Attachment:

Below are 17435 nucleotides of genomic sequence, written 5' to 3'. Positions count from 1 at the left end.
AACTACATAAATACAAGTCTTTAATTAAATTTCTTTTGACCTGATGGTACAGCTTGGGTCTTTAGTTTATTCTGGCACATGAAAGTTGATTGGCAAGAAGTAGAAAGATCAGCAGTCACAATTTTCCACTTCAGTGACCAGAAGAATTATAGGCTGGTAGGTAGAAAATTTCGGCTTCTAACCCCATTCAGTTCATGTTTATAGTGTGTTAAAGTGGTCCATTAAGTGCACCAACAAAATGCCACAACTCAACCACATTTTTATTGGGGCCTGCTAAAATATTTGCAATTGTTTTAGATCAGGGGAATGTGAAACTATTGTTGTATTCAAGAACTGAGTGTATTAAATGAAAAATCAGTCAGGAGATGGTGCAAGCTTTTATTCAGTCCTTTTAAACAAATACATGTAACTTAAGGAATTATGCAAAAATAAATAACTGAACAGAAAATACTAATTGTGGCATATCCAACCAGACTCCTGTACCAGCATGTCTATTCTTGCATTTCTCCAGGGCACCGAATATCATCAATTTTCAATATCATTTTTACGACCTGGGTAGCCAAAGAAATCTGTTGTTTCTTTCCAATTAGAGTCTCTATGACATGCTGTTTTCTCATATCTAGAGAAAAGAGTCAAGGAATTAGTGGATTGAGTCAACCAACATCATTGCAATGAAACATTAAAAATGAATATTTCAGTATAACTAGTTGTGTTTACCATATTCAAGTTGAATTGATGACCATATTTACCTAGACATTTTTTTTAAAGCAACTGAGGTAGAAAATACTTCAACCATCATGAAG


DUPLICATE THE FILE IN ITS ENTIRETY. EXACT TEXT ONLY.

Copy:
Below are 17435 nucleotides of genomic sequence, written 5' to 3'. Positions count from 1 at the left end.
AACTACATAAATACAAGTCTTTAATTAAATTTCTTTTGACCTGATGGTACAGCTTGGGTCTTTAGTTTATTCTGGCACATGAAAGTTGATTGGCAAGAAGTAGAAAGATCAGCAGTCACAATTTTCCACTTCAGTGACCAGAAGAATTATAGGCTGGTAGGTAGAAAATTTCGGCTTCTAACCCCATTCAGTTCATGTTTATAGTGTGTTAAAGTGGTCCATTAAGTGCACCAACAAAATGCCACAACTCAACCACATTTTTATTGGGGCCTGCTAAAATATTTGCAATTGTTTTAGATCAGGGGAATGTGAAACTATTGTTGTATTCAAGAACTGAGTGTATTAAATGAAAAATCAGTCAGGAGATGGTGCAAGCTTTTATTCAGTCCTTTTAAACAAATACATGTAACTTAAGGAATTATGCAAAAATAAATAACTGAACAGAAAATACTAATTGTGGCATATCCAACCAGACTCCTGTACCAGCATGTCTATTCTTGCATTTCTCCAGGGCACCGAATATCATCAATTTTCAATATCATTTTTACGACCTGGGTAGCCAAAGAAATCTGTTGTTTCTTTCCAATTAGAGTCTCTATGACATGCTGTTTTCTCATATCTAGAGAAAAGAGTCAAGGAATTAGTGGATTGAGTCAACCAACATCATTGCAATGAAACATTAAAAATGAATATTTCAGTATAACTAGTTGTGTTTACCATATTCAAGTTGAATTGATGACCATATTTACCTAGACATTTTTTTTAAAGCAACTGAGGTAGAAAATACTTCAACCATCATGAAG